Bruno Reynell reviews the final season of The Bridge
This year saw the UK release of the fourth, and final, season of Swedish-Danish crime show, The Bridge. A multitude of questions left unanswered at the end of Season 3 meant huge anticipation from viewers, and writers Hans Rosenfeldt and Camilla Ahlgren have truly delivered, with eight absorbing episodes and one beautiful conclusion.
The series begins in classic, ultra-violent, Scandi-noir fashion; a woman, later revealed to be the head of Denmark’s Immigration Board, is buried to her shoulders and stoned to death. The apparent reason for her execution? A leaked video of her colleagues celebrating success in a deportation case.
The following couple of episodes are relatively quiet, as we see the detectives confounded by a lack of quality leads. However, from around episode four, they begin to ascertain the killer’s motives and the action continues to escalate right up until the season’s gripping finale.
The lyrics of the show’s theme song declare, “everything goes back to the beginning”, and this feels particularly apt in Season 4. Not only does the solving of the crimes require a flashback to a past case, but there is also much introspection on the part of several characters, whose struggle to deal with their pasts is an integral part of the season. An ouroboros, if you like.
As fantastic as the main plotline is, it is the depth of each main protagonist’s individual story arc that elevates the show to a higher level. There is no lack of demons haunting these characters: Swedish detective Saga Norén begins the series in jail after being accused of killing her mother, and her Danish counterpart Henrik Sabroe is trying to come to terms with the fact that he may never see his long-missing daughters again.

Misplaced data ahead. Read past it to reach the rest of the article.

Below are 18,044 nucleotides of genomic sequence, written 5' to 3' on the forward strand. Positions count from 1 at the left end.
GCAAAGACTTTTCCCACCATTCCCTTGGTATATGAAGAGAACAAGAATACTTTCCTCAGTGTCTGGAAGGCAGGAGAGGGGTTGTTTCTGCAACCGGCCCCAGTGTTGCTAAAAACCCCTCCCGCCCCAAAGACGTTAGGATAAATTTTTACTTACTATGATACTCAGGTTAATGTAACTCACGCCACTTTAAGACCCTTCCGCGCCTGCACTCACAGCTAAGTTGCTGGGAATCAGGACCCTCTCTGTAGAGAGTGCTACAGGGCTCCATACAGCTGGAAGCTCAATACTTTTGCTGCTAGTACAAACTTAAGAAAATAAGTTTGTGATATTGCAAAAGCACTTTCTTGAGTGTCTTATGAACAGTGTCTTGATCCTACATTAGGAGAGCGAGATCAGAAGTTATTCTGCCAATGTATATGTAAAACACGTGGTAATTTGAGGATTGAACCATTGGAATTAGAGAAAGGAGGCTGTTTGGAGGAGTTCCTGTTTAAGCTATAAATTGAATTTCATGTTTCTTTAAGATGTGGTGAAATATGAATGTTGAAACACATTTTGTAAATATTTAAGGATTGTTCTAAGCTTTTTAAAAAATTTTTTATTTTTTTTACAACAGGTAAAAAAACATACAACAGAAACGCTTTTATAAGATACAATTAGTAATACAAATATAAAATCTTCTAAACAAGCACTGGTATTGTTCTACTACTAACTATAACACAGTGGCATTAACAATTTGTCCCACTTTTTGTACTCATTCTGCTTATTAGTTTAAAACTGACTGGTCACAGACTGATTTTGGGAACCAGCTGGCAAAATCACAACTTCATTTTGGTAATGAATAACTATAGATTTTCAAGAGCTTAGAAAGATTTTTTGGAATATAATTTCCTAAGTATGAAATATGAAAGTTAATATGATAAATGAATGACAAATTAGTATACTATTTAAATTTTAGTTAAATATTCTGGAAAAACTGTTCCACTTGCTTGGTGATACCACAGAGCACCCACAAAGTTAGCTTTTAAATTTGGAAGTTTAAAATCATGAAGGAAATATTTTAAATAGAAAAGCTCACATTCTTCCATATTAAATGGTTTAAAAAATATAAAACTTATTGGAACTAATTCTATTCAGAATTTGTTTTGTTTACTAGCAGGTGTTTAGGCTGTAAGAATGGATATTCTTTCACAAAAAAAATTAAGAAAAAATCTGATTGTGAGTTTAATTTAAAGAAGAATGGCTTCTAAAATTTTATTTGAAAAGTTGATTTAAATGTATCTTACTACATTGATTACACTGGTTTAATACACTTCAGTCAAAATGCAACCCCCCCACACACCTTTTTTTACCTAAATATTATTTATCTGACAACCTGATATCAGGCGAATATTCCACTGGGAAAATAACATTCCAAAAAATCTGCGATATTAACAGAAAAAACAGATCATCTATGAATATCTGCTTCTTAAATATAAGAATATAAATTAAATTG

These two roles of Saga and Henrik are fascinatingly complex in Season 4, and they are portrayed superbly by Sofia Helin and Thure Lindhardt respectively. The best characters in TV make the viewer truly care about them, and in both cases here, we find ourselves hanging on their every word, and their every action. In particular, the character of Henrik has, for me, surpassed that of Martin Rohde, Saga’s partner in the first two series of The Bridge – no mean feat, considering Kim Bodnia’s much acclaimed performance in those earlier seasons.
A few recurring characters return alongside Saga and Henrik, such as Lilian, the Police Commissioner in Copenhagen, and police IT expert John. Added to these old favourites is a generous sprinkling of new characters. To name a few, we see Julia and Ida, a pair of sisters living on the streets; Jonas, Saga and Henrik’s new, very non-PC colleague; and Sofie and her son Christoffer, on the run from her abusive husband.
With such an extensive cast of characters, it seems impossible, during the early episodes, that they will all play a part come the end of the series. But they do indeed, and it is testament to the skill of writing that they are woven so effectively into the plot’s thrilling and intricate conclusion.
It’s a wonderful ending that perfectly wraps up the criminal case, and leaves us satisfied as we say goodbye to Saga and Henrik, having followed their long journeys to find their identities, as well as their inner peace.
Featured Image Credit: BBC